But the dog, no. He's old, diabetic, and loves me far too much, and you cannot have him. As for the kids, I have one getting married next week (in Kalispell, Montana, of all places) and given how much money this has cost, and that I have 3 more to go, and all over 21, you can have them. I keep the Buffy DVDs.
So you are working out the prenup, and we are part of it! That is so sweet. I don't know what everyone is talking about that online communities cannot be as close as those in physical proximity.

Dana5140, congrats on the marriage of one of your children. It seems like I was in Kalispell once. I'll have to look it up on a map to be sure though.

BTW, what IS in Derrida's autobiography?
Thanks. This is being held at the Beltan Lodge, literally outside the entrance to Glacier National Park. My step-son is in a master's program at U Montana (Missoula) and his fiance, an English grad at UM, is from Kalispell.

AS for Derrida's autobiography, I could not explain it in a hundred years. Truly! But it tells nothing of him. And, all of a sudden I am scared, it might be Foucault's, idiot that I am.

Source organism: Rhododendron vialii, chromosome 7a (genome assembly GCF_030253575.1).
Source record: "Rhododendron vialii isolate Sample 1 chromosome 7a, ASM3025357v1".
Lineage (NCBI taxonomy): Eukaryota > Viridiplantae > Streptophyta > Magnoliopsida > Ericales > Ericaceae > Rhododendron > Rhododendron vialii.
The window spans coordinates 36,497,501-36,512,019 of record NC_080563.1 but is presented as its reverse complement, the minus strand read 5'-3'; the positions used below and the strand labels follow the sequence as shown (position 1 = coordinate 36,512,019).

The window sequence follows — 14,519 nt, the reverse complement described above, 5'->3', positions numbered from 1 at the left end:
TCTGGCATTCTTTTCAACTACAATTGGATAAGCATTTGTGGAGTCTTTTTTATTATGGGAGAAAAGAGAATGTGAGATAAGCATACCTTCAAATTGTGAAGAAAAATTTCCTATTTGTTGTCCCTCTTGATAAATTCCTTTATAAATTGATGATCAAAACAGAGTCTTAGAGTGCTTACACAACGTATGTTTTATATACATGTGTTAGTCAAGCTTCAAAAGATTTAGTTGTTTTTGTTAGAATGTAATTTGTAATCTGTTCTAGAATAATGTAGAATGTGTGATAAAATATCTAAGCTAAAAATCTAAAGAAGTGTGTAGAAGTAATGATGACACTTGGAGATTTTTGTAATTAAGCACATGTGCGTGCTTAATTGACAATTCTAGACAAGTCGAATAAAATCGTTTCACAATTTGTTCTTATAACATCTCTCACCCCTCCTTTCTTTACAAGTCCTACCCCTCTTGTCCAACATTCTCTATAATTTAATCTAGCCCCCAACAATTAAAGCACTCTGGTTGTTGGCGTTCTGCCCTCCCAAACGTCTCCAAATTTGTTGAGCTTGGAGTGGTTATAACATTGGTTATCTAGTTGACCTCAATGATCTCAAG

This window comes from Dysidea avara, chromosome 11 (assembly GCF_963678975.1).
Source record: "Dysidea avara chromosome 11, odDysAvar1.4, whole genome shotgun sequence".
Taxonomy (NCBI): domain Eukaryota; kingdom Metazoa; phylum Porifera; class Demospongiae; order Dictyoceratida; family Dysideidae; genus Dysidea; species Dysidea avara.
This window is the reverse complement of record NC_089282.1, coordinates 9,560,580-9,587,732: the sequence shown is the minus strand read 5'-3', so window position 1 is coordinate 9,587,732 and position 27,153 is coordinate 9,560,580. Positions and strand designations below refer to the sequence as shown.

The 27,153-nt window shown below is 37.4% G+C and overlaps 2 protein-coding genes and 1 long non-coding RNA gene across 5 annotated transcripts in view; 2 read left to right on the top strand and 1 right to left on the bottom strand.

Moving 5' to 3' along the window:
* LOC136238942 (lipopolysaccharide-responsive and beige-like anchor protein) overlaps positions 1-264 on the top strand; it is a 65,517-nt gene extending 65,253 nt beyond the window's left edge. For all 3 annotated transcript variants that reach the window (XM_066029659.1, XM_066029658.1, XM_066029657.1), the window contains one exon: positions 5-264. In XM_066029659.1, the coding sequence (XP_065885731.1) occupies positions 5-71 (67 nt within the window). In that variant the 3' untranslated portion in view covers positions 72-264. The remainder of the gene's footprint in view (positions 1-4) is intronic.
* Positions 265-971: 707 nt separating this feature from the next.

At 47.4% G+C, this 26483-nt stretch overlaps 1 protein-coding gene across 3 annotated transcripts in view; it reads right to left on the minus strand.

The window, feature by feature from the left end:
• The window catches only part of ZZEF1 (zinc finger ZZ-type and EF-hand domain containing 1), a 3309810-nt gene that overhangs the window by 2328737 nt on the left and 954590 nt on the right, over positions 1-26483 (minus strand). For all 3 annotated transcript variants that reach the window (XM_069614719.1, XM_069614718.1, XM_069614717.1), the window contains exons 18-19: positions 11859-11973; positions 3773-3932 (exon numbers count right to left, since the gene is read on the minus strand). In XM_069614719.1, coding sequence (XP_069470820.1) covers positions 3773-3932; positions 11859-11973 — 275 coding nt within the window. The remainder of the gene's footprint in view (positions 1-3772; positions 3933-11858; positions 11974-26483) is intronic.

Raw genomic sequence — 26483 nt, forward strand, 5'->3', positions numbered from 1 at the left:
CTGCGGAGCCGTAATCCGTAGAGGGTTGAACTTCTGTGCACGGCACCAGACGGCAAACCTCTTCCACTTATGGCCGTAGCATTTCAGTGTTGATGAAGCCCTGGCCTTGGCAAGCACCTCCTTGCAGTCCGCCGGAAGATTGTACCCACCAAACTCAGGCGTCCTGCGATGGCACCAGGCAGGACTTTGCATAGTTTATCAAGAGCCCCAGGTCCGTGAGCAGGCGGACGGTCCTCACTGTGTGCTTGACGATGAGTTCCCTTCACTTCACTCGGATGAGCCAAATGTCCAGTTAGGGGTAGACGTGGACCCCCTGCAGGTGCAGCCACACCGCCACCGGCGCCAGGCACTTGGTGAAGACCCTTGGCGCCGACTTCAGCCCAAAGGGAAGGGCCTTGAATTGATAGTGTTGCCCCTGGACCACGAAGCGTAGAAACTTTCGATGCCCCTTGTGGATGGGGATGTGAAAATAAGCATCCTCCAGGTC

A quote though, from a book on him; " This may have freed the text from a single authoritative interpretation, but it left Derrida open to the charge that such a text could seemingly be given any interpretation. " and then the book notes that Derrida haad reservations about Barthe's "Death of the author."
Ok. Twenty years ago I spent a few days hiking in Glacier NP with some locals that were kind enough to let a lone Easterner hook up with them. (One does not hike alone in Grizzly country.) I stayed in a youth hostel in a "town" on the Western border of the Park. Two outhouses no waiting and a kid (goat variety) who thought she was one of the dogs. It was a fun time. Nice people.

If you got the authors wrong, I won't tell and we will not speak of it further. (silently zips lips closed)

Still interesting.